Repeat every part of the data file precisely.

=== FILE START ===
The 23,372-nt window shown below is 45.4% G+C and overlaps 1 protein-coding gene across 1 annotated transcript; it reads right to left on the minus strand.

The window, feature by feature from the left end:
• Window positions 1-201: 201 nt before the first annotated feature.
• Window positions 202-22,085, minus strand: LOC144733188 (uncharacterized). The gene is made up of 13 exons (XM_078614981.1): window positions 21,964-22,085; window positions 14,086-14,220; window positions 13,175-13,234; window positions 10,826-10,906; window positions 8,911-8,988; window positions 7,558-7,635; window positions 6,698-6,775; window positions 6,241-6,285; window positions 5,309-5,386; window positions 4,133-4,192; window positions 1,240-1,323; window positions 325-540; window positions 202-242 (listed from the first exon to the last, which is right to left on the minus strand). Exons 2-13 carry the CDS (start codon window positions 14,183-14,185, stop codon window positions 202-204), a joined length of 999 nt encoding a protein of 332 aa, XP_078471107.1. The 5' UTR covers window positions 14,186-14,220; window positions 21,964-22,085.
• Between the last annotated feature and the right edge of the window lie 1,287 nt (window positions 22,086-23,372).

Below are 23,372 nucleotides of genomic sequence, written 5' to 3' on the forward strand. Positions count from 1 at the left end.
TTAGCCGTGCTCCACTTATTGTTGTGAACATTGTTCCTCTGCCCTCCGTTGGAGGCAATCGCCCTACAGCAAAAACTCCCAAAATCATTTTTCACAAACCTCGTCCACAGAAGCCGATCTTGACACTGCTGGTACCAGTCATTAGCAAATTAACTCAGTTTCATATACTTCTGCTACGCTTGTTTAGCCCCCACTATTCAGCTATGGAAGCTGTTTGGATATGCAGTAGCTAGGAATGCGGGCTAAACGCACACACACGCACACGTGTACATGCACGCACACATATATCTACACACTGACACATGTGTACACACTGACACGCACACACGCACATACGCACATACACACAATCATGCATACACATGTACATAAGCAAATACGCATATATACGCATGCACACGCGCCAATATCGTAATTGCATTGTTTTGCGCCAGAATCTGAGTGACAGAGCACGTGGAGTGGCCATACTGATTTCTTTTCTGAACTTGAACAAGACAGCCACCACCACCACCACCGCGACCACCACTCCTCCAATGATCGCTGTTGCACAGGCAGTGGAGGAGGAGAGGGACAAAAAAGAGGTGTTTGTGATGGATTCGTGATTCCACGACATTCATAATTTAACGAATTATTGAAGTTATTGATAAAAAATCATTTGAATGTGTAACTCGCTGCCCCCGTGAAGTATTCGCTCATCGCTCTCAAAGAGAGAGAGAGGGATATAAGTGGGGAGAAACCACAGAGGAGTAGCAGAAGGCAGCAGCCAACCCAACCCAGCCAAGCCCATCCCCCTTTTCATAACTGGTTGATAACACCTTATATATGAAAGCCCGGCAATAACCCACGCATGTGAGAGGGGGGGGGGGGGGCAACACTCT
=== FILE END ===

The 23,372-nt window shown below is 45.4% G+C and overlaps 1 protein-coding gene across 1 annotated transcript; it reads right to left on the minus strand.

The window, feature by feature from the left end:
• Window positions 1-201: 201 nt before the first annotated feature.
• Window positions 202-22,085, minus strand: LOC144733188 (uncharacterized). The gene is made up of 13 exons (XM_078614981.1): window positions 21,964-22,085; window positions 14,086-14,220; window positions 13,175-13,234; window positions 10,826-10,906; window positions 8,911-8,988; window positions 7,558-7,635; window positions 6,698-6,775; window positions 6,241-6,285; window positions 5,309-5,386; window positions 4,133-4,192; window positions 1,240-1,323; window positions 325-540; window positions 202-242 (listed from the first exon to the last, which is right to left on the minus strand). Exons 2-13 carry the CDS (start codon window positions 14,183-14,185, stop codon window positions 202-204), a joined length of 999 nt encoding a protein of 332 aa, XP_078471107.1. The 5' UTR covers window positions 14,186-14,220; window positions 21,964-22,085.
• Between the last annotated feature and the right edge of the window lie 1,287 nt (window positions 22,086-23,372).

Below are 23,372 nucleotides of genomic sequence, written 5' to 3' on the forward strand. Positions count from 1 at the left end.
TTAGCCGTGCTCCACTTATTGTTGTGAACATTGTTCCTCTGCCCTCCGTTGGAGGCAATCGCCCTACAGCAAAAACTCCCAAAATCATTTTTCACAAACCTCGTCCACAGAAGCCGATCTTGACACTGCTGGTACCAGTCATTAGCAAATTAACTCAGTTTCATATACTTCTGCTACGCTTGTTTAGCCCCCACTATTCAGCTATGGAAGCTGTTTGGATATGCAGTAGCTAGGAATGCGGGCTAAACGCACACACACGCACACGTGTACATGCACGCACACATATATCTACACACTGACACATGTGTACACACTGACACGCACACACGCACATACGCACATACACACAATCATGCATACACATGTACATAAGCAAATACGCATATATACGCATGCACACGCGCCAATATCGTAATTGCATTGTTTTGCGCCAGAATCTGAGTGACAGAGCACGTGGAGTGGCCATACTGATTTCTTTTCTGAACTTGAACAAGACAGCCACCACCACCACCACCGCGACCACCACTCCTCCAATGATCGCTGTTGCACAGGCAGTGGAGGAGGAGAGGGACAAAAAAGAGGTGTTTGTGATGGATTCGTGATTCCACGACATTCATAATTTAACGAATTATTGAAGTTATTGATAAAAAATCATTTGAATGTGTAACTCGCTGCCCCCGTGAAGTATTCGCTCATCGCTCTCAAAGAGAGAGAGAGGGATATAAGTGGGGAGAAACCACAGAGGAGTAGCAGAAGGCAGCAGCCAACCCAACCCAGCCAAGCCCATCCCCCTTTTCATAACTGGTTGATAACACCTTATATATGAAAGCCCGGCAATAACCCACGCATGTGAGAGGGGGGGGGGGGGGCAACACTCT